This week the International Students for Social Equality (ISSE) distributed hundreds of copies of the statement, “Oppose the witch-hunt of student protesters” at three universities in southern England—Southampton, Bournemouth and Winchester.
The statement received a warm response from both academics and students for its principled defence of those being targeted for arrest. The aim of the arrests is intimidation of all those seeking to oppose the government’s austerity measures by criminalising dissent.
The arrest of two 19-year-old men in Yorkshire this week brings the total of those facing criminal prosecution for occupying Conservative Party HQ at Milbank Tower during a November 10 protest against student fees to 61. Operation Malone, with the police trawling through CCTV and news footage has led to the arrest of seven people, on top of the 54 arrests on the day. Twelve of those arrested are under the age of 18. Edward Woollard appeared in court after admitting throwing a fire extinguisher from a seventh floor rooftop during the protest. He only turned 18 last month and is studying for his A-Levels. He is charged with violent disorder.
The police clampdown has also extended to acts of censorship that have major implication for free speech and freedom of the press. On November 15 Scotland Yard forced the closure of an anti-police blog, Fitwatch, on the pretext that it was offering advice to protesters photographed and filmed during the demonstration. Its hosting company complied with a demand from the Metropolitan Police’s public order branch, CO11, which stated that the blog was “being used to undertake criminal activities”.
Students and academics interviewed by the World Socialist Web Site denounced the government and media campaign against students. Maria, an engineering student at Southampton University, said, “I think the vicious media campaign against the student protesters is unjustified. The government is repressing students and their views and they are using the media as a way of doing that.”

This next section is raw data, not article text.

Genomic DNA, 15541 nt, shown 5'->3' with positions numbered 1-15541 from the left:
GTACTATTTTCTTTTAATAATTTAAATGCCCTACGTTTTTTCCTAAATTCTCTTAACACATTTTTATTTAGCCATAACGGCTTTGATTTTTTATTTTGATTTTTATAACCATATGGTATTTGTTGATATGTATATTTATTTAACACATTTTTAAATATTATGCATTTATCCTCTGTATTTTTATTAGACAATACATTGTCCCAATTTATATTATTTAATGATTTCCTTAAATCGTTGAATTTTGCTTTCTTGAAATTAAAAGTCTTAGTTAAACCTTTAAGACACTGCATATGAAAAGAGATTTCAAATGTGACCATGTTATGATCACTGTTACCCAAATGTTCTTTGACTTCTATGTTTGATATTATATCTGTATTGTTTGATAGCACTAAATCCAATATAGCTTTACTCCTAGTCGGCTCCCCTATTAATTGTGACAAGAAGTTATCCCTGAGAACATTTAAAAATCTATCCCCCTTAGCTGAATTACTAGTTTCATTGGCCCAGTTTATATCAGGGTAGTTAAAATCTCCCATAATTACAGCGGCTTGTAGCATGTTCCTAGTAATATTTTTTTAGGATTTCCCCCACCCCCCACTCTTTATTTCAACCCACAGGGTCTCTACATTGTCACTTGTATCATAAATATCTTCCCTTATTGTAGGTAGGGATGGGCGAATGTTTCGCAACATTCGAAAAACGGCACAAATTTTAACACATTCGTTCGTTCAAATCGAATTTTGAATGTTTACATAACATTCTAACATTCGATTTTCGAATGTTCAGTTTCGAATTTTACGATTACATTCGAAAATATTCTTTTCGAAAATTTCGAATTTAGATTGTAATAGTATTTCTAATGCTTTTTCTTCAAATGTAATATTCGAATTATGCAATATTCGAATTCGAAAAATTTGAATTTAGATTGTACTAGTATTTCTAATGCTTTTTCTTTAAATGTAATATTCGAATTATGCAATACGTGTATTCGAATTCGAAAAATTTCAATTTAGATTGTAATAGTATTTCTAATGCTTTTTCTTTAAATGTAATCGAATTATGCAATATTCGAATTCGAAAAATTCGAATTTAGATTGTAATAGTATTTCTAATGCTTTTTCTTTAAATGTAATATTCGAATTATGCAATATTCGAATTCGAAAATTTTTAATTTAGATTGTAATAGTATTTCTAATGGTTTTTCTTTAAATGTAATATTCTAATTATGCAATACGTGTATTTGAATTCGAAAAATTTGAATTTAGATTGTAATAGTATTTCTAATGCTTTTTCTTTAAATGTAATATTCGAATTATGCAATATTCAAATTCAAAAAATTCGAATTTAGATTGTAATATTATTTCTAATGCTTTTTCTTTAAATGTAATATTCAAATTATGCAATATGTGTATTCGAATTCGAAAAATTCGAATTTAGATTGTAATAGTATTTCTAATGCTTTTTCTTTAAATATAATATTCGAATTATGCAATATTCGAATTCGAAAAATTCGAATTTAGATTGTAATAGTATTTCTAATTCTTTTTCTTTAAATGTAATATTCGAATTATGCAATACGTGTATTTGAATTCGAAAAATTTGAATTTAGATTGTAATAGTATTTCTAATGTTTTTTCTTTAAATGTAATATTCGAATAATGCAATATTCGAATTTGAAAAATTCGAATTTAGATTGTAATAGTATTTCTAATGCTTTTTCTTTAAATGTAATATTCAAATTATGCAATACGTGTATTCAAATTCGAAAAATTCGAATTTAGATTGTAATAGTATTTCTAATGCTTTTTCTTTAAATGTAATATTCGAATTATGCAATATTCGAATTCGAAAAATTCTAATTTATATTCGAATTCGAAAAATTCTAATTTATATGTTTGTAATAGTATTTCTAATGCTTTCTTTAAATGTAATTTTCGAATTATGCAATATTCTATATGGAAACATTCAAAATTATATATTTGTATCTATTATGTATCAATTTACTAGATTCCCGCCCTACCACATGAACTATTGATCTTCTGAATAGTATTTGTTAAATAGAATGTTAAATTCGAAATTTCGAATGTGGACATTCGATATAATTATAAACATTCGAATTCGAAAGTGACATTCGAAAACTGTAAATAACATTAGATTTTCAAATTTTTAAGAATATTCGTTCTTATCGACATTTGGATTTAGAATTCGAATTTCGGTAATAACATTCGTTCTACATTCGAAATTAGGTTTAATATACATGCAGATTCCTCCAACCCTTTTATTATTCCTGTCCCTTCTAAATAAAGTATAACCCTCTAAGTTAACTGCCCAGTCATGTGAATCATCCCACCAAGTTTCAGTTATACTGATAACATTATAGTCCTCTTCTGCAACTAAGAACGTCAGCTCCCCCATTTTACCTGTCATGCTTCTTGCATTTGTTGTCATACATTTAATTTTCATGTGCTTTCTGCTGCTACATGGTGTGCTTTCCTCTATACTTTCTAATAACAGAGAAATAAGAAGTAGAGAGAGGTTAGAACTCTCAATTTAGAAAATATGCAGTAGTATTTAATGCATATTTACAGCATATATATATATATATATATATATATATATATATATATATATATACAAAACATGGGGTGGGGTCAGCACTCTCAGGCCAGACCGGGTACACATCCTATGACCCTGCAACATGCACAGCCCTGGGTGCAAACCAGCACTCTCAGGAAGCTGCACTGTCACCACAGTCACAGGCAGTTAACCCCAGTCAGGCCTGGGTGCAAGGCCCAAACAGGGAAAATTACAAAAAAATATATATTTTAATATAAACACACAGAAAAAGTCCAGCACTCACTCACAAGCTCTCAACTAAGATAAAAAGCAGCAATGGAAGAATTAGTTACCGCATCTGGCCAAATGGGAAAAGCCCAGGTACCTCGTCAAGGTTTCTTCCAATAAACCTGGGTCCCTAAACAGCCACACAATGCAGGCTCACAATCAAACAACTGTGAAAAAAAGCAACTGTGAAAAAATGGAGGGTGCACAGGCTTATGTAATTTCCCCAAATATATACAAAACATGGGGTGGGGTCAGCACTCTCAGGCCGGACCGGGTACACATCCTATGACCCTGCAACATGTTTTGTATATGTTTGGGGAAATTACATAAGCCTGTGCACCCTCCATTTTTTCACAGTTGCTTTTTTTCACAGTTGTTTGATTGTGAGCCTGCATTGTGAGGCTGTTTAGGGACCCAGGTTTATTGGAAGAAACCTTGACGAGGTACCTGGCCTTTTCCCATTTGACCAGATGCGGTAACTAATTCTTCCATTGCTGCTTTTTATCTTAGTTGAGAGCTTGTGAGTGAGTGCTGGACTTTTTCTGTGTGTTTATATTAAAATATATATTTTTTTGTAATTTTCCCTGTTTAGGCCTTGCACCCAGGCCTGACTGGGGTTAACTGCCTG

In an inflammatory comment, Telegraph columnist Matthew D’Ancona had attacked the protest claiming that most people “will have seen the rioters as spoilt brats who would benefit from a bit of waterboarding.” Maria responded, “I think it is ridiculous even to suggest water-boarding against students, or anyone. The protest was actually peaceful, but there was tiny little minority who caused violence. The media is focussing on that and blowing it out of proportion and considering the use of violent methods against future protests. They are trying to repress us, so that we cannot speak our views.
“I study engineering, but I don’t know specifically what is going to happen in my faculty as a result of these cuts. Everyone supports the protest against higher tuition fees. It affects everyone. Some smaller departments of the university are to be shut down.”
Another student, Thomas, added, “I was thinking they purposely did not have enough police. They were wanting something to go wrong, so next time they can use more brutal methods. I think that’s their intention.”